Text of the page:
Matalan chief sues PwC claiming beancounter gave him bad advice over Monaco tax haven bill
Matalan tycoon John Hargreaves is suing PwC over claims the accounting firm gave him bad advice before he relocated to Monaco over how he would be able to avoid tax.
The 76-year-old businessman, who has an estimated fortune of £550million, moved to the tax haven after his company floated on the stock exchange in 1998.
He thought he could avoid paying capital gain and income taxes when he sold £237million worth of shares in the retailer almost 20 years ago.
Matalan tycoon John Hargreaves thought he could avoid paying capital gain and income taxes when he sold £237m worth of shares in the retailer almost 20 years ago
But he has now accused PwC of negligence in the High Court after HM Revenue & Customs still pursued him for millions of pounds in unpaid tax, claiming he was still a UK resident.
Hargreaves paid £35million two years ago but faces demands for another £135million.
He says he relied on PwC expertise and was exposed to an ‘exceptionally high amount of tax’ as a result of its failure to advise him properly.
Court hearings resumed this week, with PwC seeking to quash the case on technical grounds.
It comes as the accountant is also fighting claims it negligently signed off the books of Providence Investment Fund before a massive ‘Ponzi scheme’ was uncovered that left investors short of £40million.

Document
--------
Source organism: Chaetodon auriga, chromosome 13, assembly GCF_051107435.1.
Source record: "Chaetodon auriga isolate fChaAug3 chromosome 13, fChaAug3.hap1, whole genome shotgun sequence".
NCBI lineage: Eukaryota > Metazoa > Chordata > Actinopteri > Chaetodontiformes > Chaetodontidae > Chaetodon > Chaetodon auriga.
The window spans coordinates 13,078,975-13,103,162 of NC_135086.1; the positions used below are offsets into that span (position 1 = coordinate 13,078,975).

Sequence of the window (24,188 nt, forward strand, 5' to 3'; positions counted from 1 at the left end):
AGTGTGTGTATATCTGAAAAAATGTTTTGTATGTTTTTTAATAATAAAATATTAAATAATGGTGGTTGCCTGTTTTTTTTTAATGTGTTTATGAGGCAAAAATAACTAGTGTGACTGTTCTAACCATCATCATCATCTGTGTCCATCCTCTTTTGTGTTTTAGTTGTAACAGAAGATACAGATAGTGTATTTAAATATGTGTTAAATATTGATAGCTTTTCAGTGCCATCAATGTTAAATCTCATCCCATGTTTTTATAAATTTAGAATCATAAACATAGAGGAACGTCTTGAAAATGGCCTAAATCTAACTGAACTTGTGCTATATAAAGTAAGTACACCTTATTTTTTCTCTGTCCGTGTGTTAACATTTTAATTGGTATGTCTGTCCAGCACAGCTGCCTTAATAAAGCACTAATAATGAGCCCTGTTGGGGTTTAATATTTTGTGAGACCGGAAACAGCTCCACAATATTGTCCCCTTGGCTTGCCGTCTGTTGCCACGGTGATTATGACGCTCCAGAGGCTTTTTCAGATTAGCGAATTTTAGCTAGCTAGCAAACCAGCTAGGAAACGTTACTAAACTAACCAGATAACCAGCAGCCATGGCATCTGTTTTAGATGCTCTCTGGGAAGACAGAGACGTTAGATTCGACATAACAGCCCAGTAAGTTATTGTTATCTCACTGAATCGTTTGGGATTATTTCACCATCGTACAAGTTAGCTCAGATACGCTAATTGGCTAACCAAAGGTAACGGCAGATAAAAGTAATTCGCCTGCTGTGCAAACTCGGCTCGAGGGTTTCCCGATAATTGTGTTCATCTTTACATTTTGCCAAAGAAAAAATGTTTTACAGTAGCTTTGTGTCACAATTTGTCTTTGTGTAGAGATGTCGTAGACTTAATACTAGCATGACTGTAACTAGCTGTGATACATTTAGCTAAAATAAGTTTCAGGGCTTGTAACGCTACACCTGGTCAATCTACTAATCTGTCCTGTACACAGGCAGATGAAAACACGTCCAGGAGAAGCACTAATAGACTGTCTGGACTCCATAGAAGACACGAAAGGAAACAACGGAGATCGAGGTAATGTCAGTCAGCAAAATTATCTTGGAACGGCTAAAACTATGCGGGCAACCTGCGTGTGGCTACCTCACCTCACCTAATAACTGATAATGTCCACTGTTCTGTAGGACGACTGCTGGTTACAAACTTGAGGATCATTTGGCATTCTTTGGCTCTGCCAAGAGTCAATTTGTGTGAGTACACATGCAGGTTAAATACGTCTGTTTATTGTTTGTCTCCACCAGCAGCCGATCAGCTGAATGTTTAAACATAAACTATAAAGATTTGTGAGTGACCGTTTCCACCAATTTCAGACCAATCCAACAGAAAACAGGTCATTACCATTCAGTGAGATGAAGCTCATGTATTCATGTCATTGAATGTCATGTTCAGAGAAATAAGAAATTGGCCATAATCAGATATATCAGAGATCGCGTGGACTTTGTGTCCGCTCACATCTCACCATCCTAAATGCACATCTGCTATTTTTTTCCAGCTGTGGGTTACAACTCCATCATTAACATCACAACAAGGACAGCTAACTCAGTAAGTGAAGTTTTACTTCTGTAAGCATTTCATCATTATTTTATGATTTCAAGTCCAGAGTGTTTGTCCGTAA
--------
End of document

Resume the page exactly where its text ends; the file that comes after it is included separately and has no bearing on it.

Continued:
Hargreaves was targeted by HMRC in 2004 after it emerged he was still working at Matalan’s Liverpool head office three days a week and sleeping at his UK house. The tycoon claims PwC advised him that it was possible to do this while a Monaco resident.
His lawyers have claimed that because of PwC’s advice he believed his actions were ‘proper legitimate and effective’, according to the Financial Times.
One of eight siblings, Hargreaves grew up in Liverpool and left school at 14. He built a business empire that by the 1990s had more than 90 stores.
His fortune allowed him to adopt a glamorous lifestyle, with the tycoon said to have travelled by private jet from his Monaco home to the UK.
The tycoon also bought a mansion in Barbados.
Hargreaves passed on management of Matalan to son Jason, 51, in 2013. It made a profit of £30million after sales of £1.1billion last year.
Hargreaves and Matalan declined to comment on the court case.
PwC said: ‘We believe this claim will ultimately fail and are seeking to strike out aspects of it.’